“Beka is not dramatic in an oh poor me kind of way, but Beka is AMAZING in front of a camera, the most amazing performer, they’re really good at styling themselves, a really good model, actress, so they have that performer element to their personality anyway. And I think as you will have noticed. I can talk. About anything. For EVER. So all three of us have our ways we like to perform. But I think we’d all class ourselves as shy people as well!”

Getting the drama and the energy across in lockdown has, of course, been difficult. “It’s been completely soul destroying. It sounds so dramatic saying that cos I also know the pain that people are in. You lose so much not being able to be in a room with someone and say these things, we can’t just make a cool beat and jam to it, speaking on the phone is not good enough! We had the writing ready before lockdown but I don’t think we finished it in a way that any of us would have liked. We recorded it by sending bits over and there wasn’t any natural progression –it’s not bad, cos in the end we did achieve something this year, but it is sad at the same time cos I know it could be so much better if we’d had that chance to feel it together.”

Lockdown did pave the way for a new kind of creativity, though, in the form of S&CD’s striking music videos. “Getting the meaning of a song across is so so important to me,” Esme says. “I’m always trying to write about stuff that I think other people will connect to and understand and things that I would have liked to hear ten years ago. So the videos are just another way of getting more depth to the story. And in lockdown, we’ve had to become content creators! So we’ve had to actively think, what can we put on a tiny screen for people when you can’t get in the room and dance around and get sweaty with us, which is what we really want?”

Thoughts of that beautiful, sweaty, wild gig are almost close enough to touch, with S&CD just having announced an appearance at Ghost Road Fest across London and Leeds in November. “HONESTLY! Ahhh, my mouth has just filled up with spit thinking about it.. oooh… aaahh.. ohhh!!” Sounds like we’ve got a treat on the way then? “YES! But I’m nervous about drumming and singing cos I’ve never drummed and sang before on stage but the good thing about being locked in the house for a year is we’ve been practicing like crazy!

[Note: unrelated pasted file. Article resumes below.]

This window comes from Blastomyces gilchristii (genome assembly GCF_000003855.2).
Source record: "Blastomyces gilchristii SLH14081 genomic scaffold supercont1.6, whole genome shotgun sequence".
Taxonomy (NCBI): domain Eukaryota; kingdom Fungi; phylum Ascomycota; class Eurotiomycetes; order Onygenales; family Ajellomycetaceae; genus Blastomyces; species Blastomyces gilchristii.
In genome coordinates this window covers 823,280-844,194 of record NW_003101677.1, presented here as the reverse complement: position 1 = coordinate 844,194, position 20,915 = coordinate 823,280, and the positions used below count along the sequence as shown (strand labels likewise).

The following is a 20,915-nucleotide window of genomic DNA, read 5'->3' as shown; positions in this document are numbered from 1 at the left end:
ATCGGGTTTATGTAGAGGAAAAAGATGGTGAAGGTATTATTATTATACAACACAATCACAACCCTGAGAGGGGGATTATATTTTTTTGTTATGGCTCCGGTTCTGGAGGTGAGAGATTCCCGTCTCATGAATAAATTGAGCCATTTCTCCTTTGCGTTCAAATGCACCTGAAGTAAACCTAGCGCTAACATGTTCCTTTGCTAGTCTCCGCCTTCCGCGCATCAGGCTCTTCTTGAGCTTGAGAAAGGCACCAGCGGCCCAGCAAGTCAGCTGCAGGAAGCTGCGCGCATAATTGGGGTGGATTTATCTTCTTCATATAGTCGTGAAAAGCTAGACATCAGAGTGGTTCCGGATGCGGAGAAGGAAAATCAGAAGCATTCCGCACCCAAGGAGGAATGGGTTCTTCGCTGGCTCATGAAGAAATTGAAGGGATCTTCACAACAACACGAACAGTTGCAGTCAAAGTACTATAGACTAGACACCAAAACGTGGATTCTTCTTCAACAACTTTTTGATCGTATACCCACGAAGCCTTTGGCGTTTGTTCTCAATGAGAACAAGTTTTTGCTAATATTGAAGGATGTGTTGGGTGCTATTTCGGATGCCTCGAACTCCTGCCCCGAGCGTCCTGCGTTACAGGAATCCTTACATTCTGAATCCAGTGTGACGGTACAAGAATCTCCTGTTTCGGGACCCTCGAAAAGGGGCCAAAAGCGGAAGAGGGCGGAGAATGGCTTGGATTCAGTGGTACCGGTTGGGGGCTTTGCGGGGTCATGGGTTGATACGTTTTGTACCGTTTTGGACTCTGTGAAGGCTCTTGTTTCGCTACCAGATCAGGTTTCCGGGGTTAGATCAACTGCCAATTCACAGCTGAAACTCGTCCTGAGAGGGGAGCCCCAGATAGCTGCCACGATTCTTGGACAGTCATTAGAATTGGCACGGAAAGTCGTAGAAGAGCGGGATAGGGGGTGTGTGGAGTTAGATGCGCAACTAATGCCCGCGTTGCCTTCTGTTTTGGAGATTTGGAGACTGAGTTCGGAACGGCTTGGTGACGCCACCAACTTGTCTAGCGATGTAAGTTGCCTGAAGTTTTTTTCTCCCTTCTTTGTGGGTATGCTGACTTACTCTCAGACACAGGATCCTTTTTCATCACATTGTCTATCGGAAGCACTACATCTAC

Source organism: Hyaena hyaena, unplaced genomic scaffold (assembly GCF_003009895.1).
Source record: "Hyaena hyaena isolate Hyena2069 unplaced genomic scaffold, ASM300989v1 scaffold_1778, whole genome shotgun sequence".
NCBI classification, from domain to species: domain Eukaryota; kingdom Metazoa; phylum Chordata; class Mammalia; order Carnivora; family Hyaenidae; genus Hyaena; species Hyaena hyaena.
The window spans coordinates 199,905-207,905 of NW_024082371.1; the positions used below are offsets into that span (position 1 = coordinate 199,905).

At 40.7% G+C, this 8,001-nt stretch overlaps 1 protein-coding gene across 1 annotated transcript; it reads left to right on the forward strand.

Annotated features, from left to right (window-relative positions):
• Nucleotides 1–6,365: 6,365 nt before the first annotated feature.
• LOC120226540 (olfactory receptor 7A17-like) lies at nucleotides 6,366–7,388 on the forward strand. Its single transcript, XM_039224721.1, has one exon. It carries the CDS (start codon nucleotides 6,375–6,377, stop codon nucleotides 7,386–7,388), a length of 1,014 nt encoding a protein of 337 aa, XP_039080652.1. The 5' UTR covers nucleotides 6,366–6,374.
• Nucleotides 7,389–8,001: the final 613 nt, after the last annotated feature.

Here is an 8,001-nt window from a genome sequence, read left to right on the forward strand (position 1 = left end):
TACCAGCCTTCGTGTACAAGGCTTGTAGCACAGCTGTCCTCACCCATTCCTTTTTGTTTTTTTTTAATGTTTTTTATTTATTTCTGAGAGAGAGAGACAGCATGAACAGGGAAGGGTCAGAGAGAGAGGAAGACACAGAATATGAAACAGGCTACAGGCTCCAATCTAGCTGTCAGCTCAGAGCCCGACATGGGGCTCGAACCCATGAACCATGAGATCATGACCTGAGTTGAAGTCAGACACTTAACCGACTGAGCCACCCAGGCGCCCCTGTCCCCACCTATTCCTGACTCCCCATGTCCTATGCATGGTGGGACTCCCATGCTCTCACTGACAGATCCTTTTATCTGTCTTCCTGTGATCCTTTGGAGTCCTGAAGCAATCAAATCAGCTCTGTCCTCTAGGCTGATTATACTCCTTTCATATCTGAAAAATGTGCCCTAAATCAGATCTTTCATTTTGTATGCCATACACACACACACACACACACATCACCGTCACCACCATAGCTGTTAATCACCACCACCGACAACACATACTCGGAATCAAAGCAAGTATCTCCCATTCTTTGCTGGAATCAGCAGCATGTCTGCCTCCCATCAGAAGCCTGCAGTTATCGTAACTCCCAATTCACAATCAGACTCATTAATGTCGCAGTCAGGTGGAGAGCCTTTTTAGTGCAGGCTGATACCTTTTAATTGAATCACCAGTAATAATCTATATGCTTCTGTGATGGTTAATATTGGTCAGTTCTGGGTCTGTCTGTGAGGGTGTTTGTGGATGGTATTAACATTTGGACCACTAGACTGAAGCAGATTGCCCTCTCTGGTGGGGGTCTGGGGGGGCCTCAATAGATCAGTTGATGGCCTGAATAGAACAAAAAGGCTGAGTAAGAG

“The chances we’ve had to get together and jam on songs we’ve already got, sometimes we all finish and our eyes are like oh my GOD did we just play that did we just do that – maybe it’s because we’re not getting to do it so much that it feels so good? But what we’re working on next, we’ve got future plans, and when we last got together and played some of the music, it’s. Just. SO GOOD. When we’re doing it live, like some of the bits that you can’t really do on a recording cos you do a breakdown, you can’t go anywhere with it, but when we’re with a crowd and we’re feeling it, we will just do this bit for ten minutes.. Any time anyone tells me they like the EP I’m like just wait! Just come and see us live if you get the chance, it’s so much bigger it’s so passionate it’s not nearly as tight as we sound on the recording of course it’s a fucking mess, but it’s the MOST fun and I just can’t wait to be doing it.”

Neither can we! Fun. is out now, and tickets for Ghost Road Fest are available here.